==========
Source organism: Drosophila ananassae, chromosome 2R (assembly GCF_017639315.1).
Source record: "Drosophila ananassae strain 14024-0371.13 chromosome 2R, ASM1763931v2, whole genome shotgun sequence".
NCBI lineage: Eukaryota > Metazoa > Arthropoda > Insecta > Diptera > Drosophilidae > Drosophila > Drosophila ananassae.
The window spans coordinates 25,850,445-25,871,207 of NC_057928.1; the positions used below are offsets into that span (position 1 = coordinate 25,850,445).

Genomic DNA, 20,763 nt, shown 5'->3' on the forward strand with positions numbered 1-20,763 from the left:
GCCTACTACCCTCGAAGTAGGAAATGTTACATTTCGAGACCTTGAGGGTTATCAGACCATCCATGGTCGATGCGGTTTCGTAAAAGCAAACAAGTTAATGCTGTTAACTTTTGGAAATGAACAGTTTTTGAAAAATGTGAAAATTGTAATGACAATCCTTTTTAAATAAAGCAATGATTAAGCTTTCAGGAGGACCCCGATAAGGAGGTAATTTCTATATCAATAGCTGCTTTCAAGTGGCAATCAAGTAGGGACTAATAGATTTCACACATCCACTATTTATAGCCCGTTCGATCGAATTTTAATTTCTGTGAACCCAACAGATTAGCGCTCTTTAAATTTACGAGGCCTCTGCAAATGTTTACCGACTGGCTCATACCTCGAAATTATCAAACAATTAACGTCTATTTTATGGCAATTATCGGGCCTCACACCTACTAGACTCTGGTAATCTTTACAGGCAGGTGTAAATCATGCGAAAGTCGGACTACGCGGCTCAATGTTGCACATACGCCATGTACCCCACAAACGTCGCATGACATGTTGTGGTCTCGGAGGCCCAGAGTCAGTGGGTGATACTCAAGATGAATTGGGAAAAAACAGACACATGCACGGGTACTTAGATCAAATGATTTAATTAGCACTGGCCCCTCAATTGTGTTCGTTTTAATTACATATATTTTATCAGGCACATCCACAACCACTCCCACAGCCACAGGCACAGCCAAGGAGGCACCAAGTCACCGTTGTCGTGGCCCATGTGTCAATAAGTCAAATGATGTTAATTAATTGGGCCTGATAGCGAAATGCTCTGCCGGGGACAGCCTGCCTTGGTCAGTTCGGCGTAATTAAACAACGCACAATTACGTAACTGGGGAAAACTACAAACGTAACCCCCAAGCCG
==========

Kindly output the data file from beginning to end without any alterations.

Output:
Source organism: Drosophila ananassae, chromosome 2R (assembly GCF_017639315.1).
Source record: "Drosophila ananassae strain 14024-0371.13 chromosome 2R, ASM1763931v2, whole genome shotgun sequence".
NCBI lineage: Eukaryota > Metazoa > Arthropoda > Insecta > Diptera > Drosophilidae > Drosophila > Drosophila ananassae.
The window spans coordinates 25,850,445-25,871,207 of NC_057928.1; the positions used below are offsets into that span (position 1 = coordinate 25,850,445).

Genomic DNA, 20,763 nt, shown 5'->3' on the forward strand with positions numbered 1-20,763 from the left:
GCCTACTACCCTCGAAGTAGGAAATGTTACATTTCGAGACCTTGAGGGTTATCAGACCATCCATGGTCGATGCGGTTTCGTAAAAGCAAACAAGTTAATGCTGTTAACTTTTGGAAATGAACAGTTTTTGAAAAATGTGAAAATTGTAATGACAATCCTTTTTAAATAAAGCAATGATTAAGCTTTCAGGAGGACCCCGATAAGGAGGTAATTTCTATATCAATAGCTGCTTTCAAGTGGCAATCAAGTAGGGACTAATAGATTTCACACATCCACTATTTATAGCCCGTTCGATCGAATTTTAATTTCTGTGAACCCAACAGATTAGCGCTCTTTAAATTTACGAGGCCTCTGCAAATGTTTACCGACTGGCTCATACCTCGAAATTATCAAACAATTAACGTCTATTTTATGGCAATTATCGGGCCTCACACCTACTAGACTCTGGTAATCTTTACAGGCAGGTGTAAATCATGCGAAAGTCGGACTACGCGGCTCAATGTTGCACATACGCCATGTACCCCACAAACGTCGCATGACATGTTGTGGTCTCGGAGGCCCAGAGTCAGTGGGTGATACTCAAGATGAATTGGGAAAAAACAGACACATGCACGGGTACTTAGATCAAATGATTTAATTAGCACTGGCCCCTCAATTGTGTTCGTTTTAATTACATATATTTTATCAGGCACATCCACAACCACTCCCACAGCCACAGGCACAGCCAAGGAGGCACCAAGTCACCGTTGTCGTGGCCCATGTGTCAATAAGTCAAATGATGTTAATTAATTGGGCCTGATAGCGAAATGCTCTGCCGGGGACAGCCTGCCTTGGTCAGTTCGGCGTAATTAAACAACGCACAATTACGTAACTGGGGAAAACTACAAACGTAACCCCCAAGCCG